Hindus observe Maha Shiva Ratri tomorrow
Saturday, March 9 2013
Hindus all over the world will be observing the auspicious occasion of Maha Shiva Ratri tomorrow during the period of 6 pm to 12 midnight.
Here in TT, there will be six hours of service with bhajans (Hindi songs) and lectures based on the significance of Shiva Ratri. Devotees will be offering milk, honey, bael leaves and other ingredients to the Shiva Lingam (symbol of Lord Shiva) as they payer for peace and prosperity. Known as the “Great Night of Lord Shiva”, Shiva Ratri is observed on the 13th night to the 14th day in the Krishna Paksha every year on the month of Phalguna or Maagh (February or March) according to the Hindu calendar.
According to Hindu mythology, Lord Shiva gives special blessing to his devotees, guiding and protecting them from all that is considered evil. Devotees in turn observe a day of fasting (eating no salty foods) in order to perform puja (rituals). It is believed that devotion and sincerity absolves a devotee of past sins. The devotee reaches the abode of Shiva and lives there happily. He is also liberated from the cycle of birth and death and attains moksha or salvation.
According to Pundit Narad Gosine, the chanting of three simple words can wash away years of sin from an individual. “The Sanskrit words ‘Om Namah Shivaya’ is a sincere call to Shiva to bring peace and happiness to those who will sit in meditation and to sincerely pray to him,” Gosine said.
He continued that Shiva Ratri marks the marriage ceremony of Lord Shiva and Mother Parvati. It also signifies the auspicious night when Lord Shiva performed the dance “Tandava” that led to the creation, conservation of the universe.
Pun Gosine also spoke about the greatness of Lord in the story called “Samudra Manthan” which is the churning of ocean. Thousands of years ago in India there was a time when the asuras (demons) and the gods joined hands to churn out amrut (nectar) from the depths of the ocean, using a mountain as a churn-dash and a snake as a rope. The devas (deities) and the asuras (demons) counterparts were churning for a nectar of immortality.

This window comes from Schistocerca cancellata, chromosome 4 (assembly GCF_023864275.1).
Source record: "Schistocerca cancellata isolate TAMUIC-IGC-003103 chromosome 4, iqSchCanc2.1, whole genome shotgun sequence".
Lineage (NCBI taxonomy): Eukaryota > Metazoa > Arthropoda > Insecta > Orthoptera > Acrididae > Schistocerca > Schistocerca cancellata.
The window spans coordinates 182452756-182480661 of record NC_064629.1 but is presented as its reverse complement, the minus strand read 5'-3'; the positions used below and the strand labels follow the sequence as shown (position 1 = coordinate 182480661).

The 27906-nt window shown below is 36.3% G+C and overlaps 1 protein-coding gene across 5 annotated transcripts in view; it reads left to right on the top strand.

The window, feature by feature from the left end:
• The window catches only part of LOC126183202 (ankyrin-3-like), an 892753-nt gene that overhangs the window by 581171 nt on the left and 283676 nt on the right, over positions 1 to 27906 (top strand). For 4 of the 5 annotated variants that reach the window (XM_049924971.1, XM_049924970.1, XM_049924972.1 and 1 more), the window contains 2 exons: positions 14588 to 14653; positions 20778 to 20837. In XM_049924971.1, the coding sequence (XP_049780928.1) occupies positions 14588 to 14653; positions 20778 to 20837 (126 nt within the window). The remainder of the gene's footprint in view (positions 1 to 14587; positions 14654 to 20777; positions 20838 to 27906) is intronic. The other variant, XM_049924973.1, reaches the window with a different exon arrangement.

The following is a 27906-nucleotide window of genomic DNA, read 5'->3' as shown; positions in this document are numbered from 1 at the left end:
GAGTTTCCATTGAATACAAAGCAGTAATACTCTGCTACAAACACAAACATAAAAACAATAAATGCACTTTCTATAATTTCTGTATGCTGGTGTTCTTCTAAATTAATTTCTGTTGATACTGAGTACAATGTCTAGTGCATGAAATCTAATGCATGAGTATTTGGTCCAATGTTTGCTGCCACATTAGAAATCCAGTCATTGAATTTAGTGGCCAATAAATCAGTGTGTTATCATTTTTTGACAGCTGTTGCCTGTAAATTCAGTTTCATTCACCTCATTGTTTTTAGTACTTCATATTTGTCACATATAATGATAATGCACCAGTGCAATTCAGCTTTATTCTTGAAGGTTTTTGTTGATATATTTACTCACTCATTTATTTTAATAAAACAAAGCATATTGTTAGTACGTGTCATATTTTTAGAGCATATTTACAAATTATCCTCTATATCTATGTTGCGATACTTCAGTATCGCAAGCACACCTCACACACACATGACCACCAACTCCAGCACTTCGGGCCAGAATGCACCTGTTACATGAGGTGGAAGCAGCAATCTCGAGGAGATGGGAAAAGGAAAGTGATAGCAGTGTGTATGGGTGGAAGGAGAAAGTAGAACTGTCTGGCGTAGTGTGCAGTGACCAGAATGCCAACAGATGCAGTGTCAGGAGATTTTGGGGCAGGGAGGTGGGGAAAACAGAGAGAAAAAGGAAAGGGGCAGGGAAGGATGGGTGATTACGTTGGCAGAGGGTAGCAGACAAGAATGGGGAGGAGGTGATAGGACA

Among many things that came out, a pot of poison came out of the ocean. This poison was so potent that it has the power to destroy the whole universe. The problem that arose was that the poison could not be discarded, it had to be drunk by one of the devas or asuras. No one wanted to drink the poison because they all felt that they were too valuable or sacred to drink it.
Shiva, upon the request of the gods, came forward in a calm disposition and said that he would drink the Halahal (poison) for “the sake of his family to sustain peace and allow them to find the nectar of immortality.” By drinking the Halahal, he eliminated its destructive capacity.
Shiva kept the poison in his neck itself preventing it from spreading all over the universe supposed to be in his stomach. However the poison was so potent that it changed the colour of his neck to blue. For this reason, Lord Shiva is also called Neelkanta.
After drinking the poison, Shiva went to the Himalayas to meditate. The nectar of immortality was found, and the asuras tried to steal it from the devas. They wanted to become more powerful than the devas to be able to destroy them. After a “series of divine interventions”, the devas emerged as the winners and received the gift of immortality. By drinking the poison, Shiva sacrificed himself for the safety of humanity.